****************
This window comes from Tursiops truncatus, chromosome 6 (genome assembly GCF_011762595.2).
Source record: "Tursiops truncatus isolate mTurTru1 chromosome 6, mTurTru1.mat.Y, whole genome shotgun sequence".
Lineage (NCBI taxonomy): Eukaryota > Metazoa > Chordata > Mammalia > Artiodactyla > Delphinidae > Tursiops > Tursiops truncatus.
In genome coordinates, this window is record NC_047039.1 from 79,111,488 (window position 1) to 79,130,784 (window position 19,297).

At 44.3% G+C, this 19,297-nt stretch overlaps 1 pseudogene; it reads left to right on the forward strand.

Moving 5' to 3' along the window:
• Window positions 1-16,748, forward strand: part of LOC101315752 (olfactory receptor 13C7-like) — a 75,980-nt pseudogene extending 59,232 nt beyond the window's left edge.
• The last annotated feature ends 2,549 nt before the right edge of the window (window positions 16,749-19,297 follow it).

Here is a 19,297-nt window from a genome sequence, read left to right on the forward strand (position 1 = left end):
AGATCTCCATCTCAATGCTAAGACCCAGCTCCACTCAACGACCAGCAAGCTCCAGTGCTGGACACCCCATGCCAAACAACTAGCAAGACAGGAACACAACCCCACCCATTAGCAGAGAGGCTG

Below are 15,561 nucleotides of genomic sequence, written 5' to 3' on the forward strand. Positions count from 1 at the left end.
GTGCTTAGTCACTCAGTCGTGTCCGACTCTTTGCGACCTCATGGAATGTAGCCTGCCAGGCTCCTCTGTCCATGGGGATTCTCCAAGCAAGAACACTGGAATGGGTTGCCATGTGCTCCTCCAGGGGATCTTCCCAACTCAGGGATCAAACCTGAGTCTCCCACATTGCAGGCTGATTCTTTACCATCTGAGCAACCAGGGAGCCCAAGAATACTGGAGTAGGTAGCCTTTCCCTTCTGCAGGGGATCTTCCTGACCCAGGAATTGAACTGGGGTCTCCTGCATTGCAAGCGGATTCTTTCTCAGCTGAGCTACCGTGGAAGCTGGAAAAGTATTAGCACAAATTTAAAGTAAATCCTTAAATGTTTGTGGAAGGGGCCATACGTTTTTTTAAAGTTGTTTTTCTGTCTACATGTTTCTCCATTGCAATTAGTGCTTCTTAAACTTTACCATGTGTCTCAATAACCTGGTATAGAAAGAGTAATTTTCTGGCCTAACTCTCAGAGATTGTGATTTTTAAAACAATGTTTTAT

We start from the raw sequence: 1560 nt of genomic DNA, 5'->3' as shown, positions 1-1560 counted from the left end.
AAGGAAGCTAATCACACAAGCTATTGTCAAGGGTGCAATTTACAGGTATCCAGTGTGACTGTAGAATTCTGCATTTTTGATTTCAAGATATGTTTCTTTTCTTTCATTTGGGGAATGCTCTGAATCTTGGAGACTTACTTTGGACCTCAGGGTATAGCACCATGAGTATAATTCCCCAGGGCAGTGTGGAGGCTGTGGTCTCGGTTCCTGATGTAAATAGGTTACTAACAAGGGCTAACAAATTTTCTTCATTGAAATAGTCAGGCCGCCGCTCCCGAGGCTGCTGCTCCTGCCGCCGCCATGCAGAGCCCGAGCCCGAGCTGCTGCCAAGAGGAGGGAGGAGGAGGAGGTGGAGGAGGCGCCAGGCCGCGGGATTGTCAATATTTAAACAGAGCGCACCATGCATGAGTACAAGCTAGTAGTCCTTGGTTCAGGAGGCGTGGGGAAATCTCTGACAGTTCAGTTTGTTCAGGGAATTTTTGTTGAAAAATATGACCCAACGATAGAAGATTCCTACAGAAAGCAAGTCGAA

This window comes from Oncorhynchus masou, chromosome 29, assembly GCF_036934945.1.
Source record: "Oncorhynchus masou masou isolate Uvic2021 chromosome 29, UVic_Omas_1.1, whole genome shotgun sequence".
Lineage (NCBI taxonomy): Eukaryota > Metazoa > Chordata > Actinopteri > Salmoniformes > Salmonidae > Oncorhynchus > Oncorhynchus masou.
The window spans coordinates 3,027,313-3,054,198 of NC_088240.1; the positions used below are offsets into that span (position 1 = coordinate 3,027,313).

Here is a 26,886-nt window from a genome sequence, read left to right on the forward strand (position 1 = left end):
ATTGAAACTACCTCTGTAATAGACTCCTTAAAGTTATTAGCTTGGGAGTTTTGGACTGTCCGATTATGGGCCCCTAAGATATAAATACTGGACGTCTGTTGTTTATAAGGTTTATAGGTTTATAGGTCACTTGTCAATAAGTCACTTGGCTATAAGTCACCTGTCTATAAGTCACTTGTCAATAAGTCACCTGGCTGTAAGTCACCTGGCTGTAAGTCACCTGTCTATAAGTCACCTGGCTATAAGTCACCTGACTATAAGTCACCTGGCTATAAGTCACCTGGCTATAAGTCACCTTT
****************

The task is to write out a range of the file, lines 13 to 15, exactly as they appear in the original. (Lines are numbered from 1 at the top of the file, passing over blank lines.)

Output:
We start from the raw sequence: 1560 nt of genomic DNA, 5'->3' as shown, positions 1-1560 counted from the left end.
AAGGAAGCTAATCACACAAGCTATTGTCAAGGGTGCAATTTACAGGTATCCAGTGTGACTGTAGAATTCTGCATTTTTGATTTCAAGATATGTTTCTTTTCTTTCATTTGGGGAATGCTCTGAATCTTGGAGACTTACTTTGGACCTCAGGGTATAGCACCATGAGTATAATTCCCCAGGGCAGTGTGGAGGCTGTGGTCTCGGTTCCTGATGTAAATAGGTTACTAACAAGGGCTAACAAATTTTCTTCATTGAAATAGTCAGGCCGCCGCTCCCGAGGCTGCTGCTCCTGCCGCCGCCATGCAGAGCCCGAGCCCGAGCTGCTGCCAAGAGGAGGGAGGAGGAGGAGGTGGAGGAGGCGCCAGGCCGCGGGATTGTCAATATTTAAACAGAGCGCACCATGCATGAGTACAAGCTAGTAGTCCTTGGTTCAGGAGGCGTGGGGAAATCTCTGACAGTTCAGTTTGTTCAGGGAATTTTTGTTGAAAAATATGACCCAACGATAGAAGATTCCTACAGAAAGCAAGTCGAA

This window comes from Oncorhynchus masou, chromosome 29, assembly GCF_036934945.1.